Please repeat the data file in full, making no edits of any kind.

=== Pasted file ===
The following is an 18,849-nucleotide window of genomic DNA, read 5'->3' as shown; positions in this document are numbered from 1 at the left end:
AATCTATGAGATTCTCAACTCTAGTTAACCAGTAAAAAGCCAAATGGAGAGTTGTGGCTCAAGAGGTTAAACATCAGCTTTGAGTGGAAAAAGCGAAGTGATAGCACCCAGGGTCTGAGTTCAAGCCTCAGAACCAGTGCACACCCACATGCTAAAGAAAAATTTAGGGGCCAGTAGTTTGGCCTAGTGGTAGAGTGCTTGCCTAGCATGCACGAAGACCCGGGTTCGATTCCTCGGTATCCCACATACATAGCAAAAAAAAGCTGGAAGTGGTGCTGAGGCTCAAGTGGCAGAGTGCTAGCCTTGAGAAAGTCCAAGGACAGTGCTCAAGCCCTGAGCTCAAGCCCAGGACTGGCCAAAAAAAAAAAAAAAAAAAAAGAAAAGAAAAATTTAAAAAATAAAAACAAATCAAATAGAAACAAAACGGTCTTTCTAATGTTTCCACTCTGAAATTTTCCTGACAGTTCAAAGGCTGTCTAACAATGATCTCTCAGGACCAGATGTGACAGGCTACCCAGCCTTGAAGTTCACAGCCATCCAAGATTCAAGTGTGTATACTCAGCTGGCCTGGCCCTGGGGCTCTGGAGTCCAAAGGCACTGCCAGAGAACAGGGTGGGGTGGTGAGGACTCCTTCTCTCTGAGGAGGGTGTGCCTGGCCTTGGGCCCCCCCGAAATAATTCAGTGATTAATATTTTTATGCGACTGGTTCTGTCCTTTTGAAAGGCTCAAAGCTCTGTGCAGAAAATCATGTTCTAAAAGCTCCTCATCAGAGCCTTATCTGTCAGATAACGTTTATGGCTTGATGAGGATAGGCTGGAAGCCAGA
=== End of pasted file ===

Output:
The following is an 18,849-nucleotide window of genomic DNA, read 5'->3' as shown; positions in this document are numbered from 1 at the left end:
AATCTATGAGATTCTCAACTCTAGTTAACCAGTAAAAAGCCAAATGGAGAGTTGTGGCTCAAGAGGTTAAACATCAGCTTTGAGTGGAAAAAGCGAAGTGATAGCACCCAGGGTCTGAGTTCAAGCCTCAGAACCAGTGCACACCCACATGCTAAAGAAAAATTTAGGGGCCAGTAGTTTGGCCTAGTGGTAGAGTGCTTGCCTAGCATGCACGAAGACCCGGGTTCGATTCCTCGGTATCCCACATACATAGCAAAAAAAAGCTGGAAGTGGTGCTGAGGCTCAAGTGGCAGAGTGCTAGCCTTGAGAAAGTCCAAGGACAGTGCTCAAGCCCTGAGCTCAAGCCCAGGACTGGCCAAAAAAAAAAAAAAAAAAAAAGAAAAGAAAAATTTAAAAAATAAAAACAAATCAAATAGAAACAAAACGGTCTTTCTAATGTTTCCACTCTGAAATTTTCCTGACAGTTCAAAGGCTGTCTAACAATGATCTCTCAGGACCAGATGTGACAGGCTACCCAGCCTTGAAGTTCACAGCCATCCAAGATTCAAGTGTGTATACTCAGCTGGCCTGGCCCTGGGGCTCTGGAGTCCAAAGGCACTGCCAGAGAACAGGGTGGGGTGGTGAGGACTCCTTCTCTCTGAGGAGGGTGTGCCTGGCCTTGGGCCCCCCCGAAATAATTCAGTGATTAATATTTTTATGCGACTGGTTCTGTCCTTTTGAAAGGCTCAAAGCTCTGTGCAGAAAATCATGTTCTAAAAGCTCCTCATCAGAGCCTTATCTGTCAGATAACGTTTATGGCTTGATGAGGATAGGCTGGAAGCCAGA